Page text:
The real test and adventure in life is not how a person navigates a perfect life but how they react to setbacks and obstacles. It is impossible to be flawless in life as no one is perfect. Errors are simply part of life and our equestrian world.
Aim for excellence and never perfection.
There are thousands of examples of athletes, entrepreneurs, and politicians who have publicly and dramatically made mistakes, yet still managed to reinvent themselves and find future success. Such individuals have managed to fail, learn from the mistake, and move past the mistake. They demonstrate that following a mistake, we are all going to be just fine. While we should always thrive for excellence, we should not be too critical of ourselves when we do not always achieve it.
Always choose to focus on the brand new opportunity right in front of you and make the most of it.
- If you find you have made a mistake, it is normal to feel embarrassed, distressed, frustrated, or upset. Allow yourself time to feel the emotions but not too long. Give yourself say only 10 seconds to ponder and force yourself to think about something else or do another activity.
- Sometimes you simply need to acknowledge the mistake and move on. The majority of the time other people will be so caught up with their own goals, projects and weaknesses they will not even register yours or quickly forget about it.
- Quickly create a plan so the same mistake will never happen again. Were you trying to multitask? Were you rushing a deadline? Were you unprepared? Did you practice enough?
- Sometimes all that is required is an acknowledgment you have made a mistake and a simple sorry.
- Take a deep breath and remind yourself you have overcome the error. You survived the error and learnt from it.
- If you find you are constantly emotionally thinking about a specific mistake, look to do a healthy exercise to distract from the emotion such as going for a walk or jog, making a cup of tea, or writing in a diary.
- When you are emotional, it is very difficult to keep perspective of things. Make sure your emotional response is proportional to the mistake you have made. There are few circumstances where an error is a life or death situation. Most errors can be resolved or corrected.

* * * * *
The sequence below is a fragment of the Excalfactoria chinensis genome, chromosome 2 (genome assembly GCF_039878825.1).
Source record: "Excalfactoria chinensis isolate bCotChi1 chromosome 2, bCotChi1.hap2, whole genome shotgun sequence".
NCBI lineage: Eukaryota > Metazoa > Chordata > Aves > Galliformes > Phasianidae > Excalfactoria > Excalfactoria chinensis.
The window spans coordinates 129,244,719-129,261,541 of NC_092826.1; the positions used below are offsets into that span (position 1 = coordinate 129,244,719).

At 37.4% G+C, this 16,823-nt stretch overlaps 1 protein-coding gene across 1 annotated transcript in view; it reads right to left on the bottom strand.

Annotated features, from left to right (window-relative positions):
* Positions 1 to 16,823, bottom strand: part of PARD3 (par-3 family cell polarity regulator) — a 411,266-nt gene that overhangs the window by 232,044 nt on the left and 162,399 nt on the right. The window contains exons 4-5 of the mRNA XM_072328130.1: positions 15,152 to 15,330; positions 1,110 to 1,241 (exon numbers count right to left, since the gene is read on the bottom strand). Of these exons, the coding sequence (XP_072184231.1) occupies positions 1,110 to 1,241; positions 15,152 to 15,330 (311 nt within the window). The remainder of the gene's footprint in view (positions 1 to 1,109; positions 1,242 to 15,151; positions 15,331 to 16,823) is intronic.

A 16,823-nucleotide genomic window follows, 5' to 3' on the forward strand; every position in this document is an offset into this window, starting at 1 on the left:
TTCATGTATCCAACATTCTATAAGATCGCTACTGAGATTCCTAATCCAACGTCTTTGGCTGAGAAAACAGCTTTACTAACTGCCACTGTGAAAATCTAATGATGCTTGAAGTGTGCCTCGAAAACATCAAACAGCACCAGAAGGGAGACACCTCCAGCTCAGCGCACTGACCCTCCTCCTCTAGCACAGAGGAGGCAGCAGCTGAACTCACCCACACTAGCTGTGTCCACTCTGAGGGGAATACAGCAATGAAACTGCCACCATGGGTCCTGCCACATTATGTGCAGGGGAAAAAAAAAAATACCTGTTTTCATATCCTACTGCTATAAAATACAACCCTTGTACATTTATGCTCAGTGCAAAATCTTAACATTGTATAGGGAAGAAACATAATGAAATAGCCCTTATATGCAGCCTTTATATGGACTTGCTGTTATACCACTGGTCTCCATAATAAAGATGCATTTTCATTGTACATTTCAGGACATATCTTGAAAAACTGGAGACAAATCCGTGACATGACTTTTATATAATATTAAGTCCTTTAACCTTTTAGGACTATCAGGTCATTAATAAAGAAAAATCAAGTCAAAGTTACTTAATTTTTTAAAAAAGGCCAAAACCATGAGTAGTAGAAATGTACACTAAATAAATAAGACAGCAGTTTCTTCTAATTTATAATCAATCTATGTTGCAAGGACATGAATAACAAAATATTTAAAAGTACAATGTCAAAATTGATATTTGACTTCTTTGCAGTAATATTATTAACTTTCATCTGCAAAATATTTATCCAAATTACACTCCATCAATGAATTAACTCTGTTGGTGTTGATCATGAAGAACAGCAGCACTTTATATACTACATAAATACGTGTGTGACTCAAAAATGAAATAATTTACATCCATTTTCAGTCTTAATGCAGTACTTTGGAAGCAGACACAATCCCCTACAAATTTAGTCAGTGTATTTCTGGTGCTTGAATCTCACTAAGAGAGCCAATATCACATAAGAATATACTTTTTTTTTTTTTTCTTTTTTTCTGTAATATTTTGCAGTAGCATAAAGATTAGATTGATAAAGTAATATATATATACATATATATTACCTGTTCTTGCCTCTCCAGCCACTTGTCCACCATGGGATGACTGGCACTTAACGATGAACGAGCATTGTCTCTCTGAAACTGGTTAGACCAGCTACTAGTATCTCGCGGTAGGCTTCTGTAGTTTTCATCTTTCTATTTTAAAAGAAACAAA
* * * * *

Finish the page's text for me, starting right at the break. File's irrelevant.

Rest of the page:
- Take time in your day to rest. Eat, drink and sleep are fundamentals to performing at your peak. If you are hungry, thirsty, or tired it will affect your attention, alertness, concentration, reasoning, and problem solving, and that is when mistakes are likely to occur.
- Ask yourself – if someone else made the same mistake, what advice would you give them?
Dr Lynn Pal [BSc (Hons), PGDip Sport, PGC (BPS personality A & B), PGDip CBT, MBCT, PhD, PGCHE, C Psychol.] is a Neurobiological and Behavioural Chartered Psychologist with a background in Biomedical Sciences and Psychology. Specialist professional qualifications and training include cognitive behavioural therapy, mindfulness, sport psychology and psychoneurobiology. Experience includes 15 years in teaching undergraduate and postgraduate students, an academic career including national and international research publications, consultancy work in national audits and national/international sporting teams, research supervision and a portfolio of sport, health and clinical clients. Dr Lynn Pal provides free sport psychology tips and research updates on social media www.facebook.com/drlynnpal/. If you are interested in working with Lynn please contact email@example.com
You can read more from The Arabian Breeders’ Magazine here.